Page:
Recent studies show that older people are far less likely than younger people to ask doctors or pharmacists questions about medications. They are even less likely to ask if they are accompanied by someone else, such as a daughter or son. Asking questions helps you to know:

  • Whether to take medication with or without food or water
  • How different drugs may affect you when they are taken together
  • What side effects to be aware of and look out for
  • The adverse effects of mixing alcohol and medications

How Do I Reduce My Risk?

Drugs, whether they are prescription or over-the-counter, are powerful medicines whose purpose is to affect how your body works. Safe use demands that you know what you’re taking, why you’re taking it, what it’s supposed to do and what the dangers are. Using medications improperly–too much, too little, or in combination with other drugs or alcohol–puts you at risk. In order to cut down your risks, as well as insure maximum positive results from whatever medications you may use, here are some basic rules to follow:

  • Ask Questions: Know what you're taking, what it's for, and what it's supposed to do. Be sure you understand the directions: ask the doctor or pharmacist if you don't! Always take the correct amount–on schedule, and for as long as prescribed. For example: you need to finish a prescription of antibiotics, even after you’ve begun to feel better.
  • Talk to Your Doctor: Inform your doctor of all other drugs–prescription and over- the-counter– you’re presently taking. Always inform your doctor of past problems with specific drugs. Ask about the side effects of new medicines, or foods or beverages to avoid, as well as how to store your medications. Ask your doctor how and when to report any unusual reactions.
  • Get Organized: If you’re taking several medications, ask about pill containers or other methods of keeping track of the various medications, doses, and times. Keep a daily record of drugs you’re taking -- name of the drug, doctor, dosage, and times. Ask for easy-to-open containers if necessary. Discard old medicines. Don’t try to be your own doctor by using leftover pills that have worked in the past.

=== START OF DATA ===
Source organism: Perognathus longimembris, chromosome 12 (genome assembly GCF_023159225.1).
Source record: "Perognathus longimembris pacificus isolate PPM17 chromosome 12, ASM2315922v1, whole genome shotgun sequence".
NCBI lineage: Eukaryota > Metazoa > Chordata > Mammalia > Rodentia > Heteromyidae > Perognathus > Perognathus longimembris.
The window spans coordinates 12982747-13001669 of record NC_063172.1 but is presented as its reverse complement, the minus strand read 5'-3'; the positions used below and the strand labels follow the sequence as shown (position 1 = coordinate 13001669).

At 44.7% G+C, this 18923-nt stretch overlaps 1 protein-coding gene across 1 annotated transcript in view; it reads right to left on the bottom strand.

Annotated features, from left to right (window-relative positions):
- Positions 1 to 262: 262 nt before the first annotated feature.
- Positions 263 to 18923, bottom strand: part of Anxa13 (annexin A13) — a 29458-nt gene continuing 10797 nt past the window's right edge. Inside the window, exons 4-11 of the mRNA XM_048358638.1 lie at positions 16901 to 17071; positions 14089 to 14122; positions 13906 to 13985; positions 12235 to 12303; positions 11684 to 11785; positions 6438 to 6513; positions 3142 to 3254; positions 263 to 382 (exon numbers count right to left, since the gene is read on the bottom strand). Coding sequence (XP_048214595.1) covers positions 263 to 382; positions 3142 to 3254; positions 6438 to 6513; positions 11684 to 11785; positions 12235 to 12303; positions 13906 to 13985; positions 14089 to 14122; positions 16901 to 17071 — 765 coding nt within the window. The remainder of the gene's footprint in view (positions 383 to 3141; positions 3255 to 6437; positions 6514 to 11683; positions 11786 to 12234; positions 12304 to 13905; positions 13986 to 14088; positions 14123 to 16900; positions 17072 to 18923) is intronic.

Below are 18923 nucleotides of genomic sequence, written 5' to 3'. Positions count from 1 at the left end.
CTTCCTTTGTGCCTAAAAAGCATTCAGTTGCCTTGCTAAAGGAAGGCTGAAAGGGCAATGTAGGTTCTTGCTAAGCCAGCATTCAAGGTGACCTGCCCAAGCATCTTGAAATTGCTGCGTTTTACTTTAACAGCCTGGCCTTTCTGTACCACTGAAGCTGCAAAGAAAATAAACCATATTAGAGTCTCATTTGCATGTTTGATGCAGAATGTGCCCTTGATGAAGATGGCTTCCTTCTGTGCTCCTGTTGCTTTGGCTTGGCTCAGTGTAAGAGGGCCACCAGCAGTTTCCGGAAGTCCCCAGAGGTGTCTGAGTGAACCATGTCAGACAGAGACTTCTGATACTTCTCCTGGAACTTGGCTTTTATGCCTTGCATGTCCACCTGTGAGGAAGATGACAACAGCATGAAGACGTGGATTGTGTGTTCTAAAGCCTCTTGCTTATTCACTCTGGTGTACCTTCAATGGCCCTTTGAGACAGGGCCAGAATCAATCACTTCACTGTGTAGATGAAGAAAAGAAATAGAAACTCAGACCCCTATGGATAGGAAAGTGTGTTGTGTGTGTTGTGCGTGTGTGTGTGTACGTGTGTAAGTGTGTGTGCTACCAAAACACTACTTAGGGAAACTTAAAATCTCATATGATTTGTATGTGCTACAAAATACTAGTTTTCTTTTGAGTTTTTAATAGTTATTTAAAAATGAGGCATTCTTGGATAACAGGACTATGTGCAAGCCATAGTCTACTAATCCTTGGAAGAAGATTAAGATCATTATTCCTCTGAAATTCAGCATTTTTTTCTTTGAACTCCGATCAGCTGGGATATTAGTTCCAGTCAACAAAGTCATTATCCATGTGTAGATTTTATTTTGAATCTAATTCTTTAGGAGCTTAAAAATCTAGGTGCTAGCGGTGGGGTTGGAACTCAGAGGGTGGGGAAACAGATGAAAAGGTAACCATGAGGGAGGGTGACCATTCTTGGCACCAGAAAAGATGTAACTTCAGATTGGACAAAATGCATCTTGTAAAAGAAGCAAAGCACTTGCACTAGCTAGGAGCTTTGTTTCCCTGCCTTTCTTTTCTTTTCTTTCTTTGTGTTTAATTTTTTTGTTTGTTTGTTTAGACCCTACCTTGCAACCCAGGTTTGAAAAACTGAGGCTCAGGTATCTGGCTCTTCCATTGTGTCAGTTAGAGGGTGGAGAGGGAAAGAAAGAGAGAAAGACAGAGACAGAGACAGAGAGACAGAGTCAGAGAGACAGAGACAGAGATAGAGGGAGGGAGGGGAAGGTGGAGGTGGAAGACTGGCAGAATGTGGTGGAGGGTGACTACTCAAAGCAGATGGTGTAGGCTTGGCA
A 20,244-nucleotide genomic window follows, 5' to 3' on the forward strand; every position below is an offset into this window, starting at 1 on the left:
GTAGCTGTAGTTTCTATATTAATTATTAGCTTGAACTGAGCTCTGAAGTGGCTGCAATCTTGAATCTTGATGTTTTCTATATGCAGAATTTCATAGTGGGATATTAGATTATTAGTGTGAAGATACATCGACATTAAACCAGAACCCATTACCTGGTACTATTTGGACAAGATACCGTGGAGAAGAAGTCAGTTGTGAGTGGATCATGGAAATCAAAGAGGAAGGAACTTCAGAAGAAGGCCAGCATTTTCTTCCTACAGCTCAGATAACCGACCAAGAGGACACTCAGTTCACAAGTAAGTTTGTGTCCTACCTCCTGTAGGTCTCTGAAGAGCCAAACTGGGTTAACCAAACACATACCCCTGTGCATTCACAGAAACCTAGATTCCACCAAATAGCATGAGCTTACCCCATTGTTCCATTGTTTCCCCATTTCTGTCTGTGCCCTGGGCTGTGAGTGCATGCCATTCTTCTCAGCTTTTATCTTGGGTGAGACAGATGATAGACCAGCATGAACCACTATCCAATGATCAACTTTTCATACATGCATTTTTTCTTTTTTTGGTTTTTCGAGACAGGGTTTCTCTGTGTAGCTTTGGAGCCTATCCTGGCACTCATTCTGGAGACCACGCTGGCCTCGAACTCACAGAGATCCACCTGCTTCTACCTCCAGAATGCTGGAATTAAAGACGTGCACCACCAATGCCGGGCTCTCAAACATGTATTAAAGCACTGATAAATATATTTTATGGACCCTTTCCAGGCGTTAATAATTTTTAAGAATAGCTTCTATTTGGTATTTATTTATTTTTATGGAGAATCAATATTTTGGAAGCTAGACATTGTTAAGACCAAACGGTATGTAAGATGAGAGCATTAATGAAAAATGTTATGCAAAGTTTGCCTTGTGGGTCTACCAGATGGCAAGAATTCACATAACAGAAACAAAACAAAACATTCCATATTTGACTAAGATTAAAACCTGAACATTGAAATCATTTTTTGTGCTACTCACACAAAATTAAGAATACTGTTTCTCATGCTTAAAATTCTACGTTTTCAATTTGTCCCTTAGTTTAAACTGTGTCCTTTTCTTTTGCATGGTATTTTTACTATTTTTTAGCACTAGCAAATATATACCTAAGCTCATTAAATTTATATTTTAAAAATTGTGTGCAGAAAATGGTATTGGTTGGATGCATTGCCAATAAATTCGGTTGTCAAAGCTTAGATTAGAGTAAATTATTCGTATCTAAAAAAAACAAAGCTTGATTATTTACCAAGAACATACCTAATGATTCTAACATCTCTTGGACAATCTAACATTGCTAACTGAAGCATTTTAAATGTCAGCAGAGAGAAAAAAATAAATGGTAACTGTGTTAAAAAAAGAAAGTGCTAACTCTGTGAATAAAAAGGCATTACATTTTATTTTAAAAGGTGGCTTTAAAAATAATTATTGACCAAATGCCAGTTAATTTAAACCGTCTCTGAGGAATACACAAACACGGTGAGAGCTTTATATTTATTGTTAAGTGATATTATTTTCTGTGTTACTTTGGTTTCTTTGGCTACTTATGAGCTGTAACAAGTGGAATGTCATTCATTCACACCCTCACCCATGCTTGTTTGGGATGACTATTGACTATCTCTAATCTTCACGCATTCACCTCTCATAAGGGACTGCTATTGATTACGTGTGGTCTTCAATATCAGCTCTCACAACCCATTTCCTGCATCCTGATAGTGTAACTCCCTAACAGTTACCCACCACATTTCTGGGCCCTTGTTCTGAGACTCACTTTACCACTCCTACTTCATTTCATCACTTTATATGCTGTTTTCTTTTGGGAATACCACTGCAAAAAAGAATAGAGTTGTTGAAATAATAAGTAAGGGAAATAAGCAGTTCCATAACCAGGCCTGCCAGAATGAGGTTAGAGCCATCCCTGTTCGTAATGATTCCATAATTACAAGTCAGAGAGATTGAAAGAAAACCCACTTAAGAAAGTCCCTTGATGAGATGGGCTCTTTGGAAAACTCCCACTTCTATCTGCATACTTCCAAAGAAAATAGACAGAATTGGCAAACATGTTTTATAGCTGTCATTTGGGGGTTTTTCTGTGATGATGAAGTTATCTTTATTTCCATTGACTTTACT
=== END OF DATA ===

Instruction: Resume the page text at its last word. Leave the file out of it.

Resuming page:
• Be Smart, Be Safe: Take only those drugs prescribed to you -- don’t use a friend’s drug, even if your friend has symptoms similar to yours. If possible, always use the same pharmacy when filling your prescriptions. On your next visit to your doctor, take all your medications with you, both prescription and over-the-counter, so you and your doctor can review what you’re taking.


Any drug -- prescription or over-the-counter -- strong enough to cure problems is also strong enough to cause harm if not used properly. Prescription drugs are precisely controlled because they are capable of doing harm. If you’re taking more than one drug, which is often the case with SCI, then chances of misuse are much higher.

...Ask questions...
...Stay informed...
...Be safe...

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Revised: 1/2015

This resource is provided as a courtesy of Craig Hospital. For more information, contact the Craig Hospital Nurse Advice Line at 1-800-247-0257.

Disclaimer: The content in this document is intended for general informational purposes only and is not a substitute for professional medical advice or treatment for specific medical conditions. No professional relationship is implied or otherwise established by reading this document. You should not use this information to diagnose or treat a health problem or disease without consulting with a qualified healthcare provider. Many of the resources references are not affiliated with Craig Hospital. Craig Hospital assumes no liability for any third party material or for any action or inaction taken as a result of any content or any suggestions made in this document and should not be relied upon without independent investigation. The information on this page is a public service provided by Craig Hospital and in no way represents a recommendation or endorsement by Craig Hospital.

This brochure was prepared with funding from the U.S. Department of Education's National Institute on Disability and Rehabilitation Research. The opinions contained in this publication are those of the grantee and do not necessarily reflect those of the US Department of Education.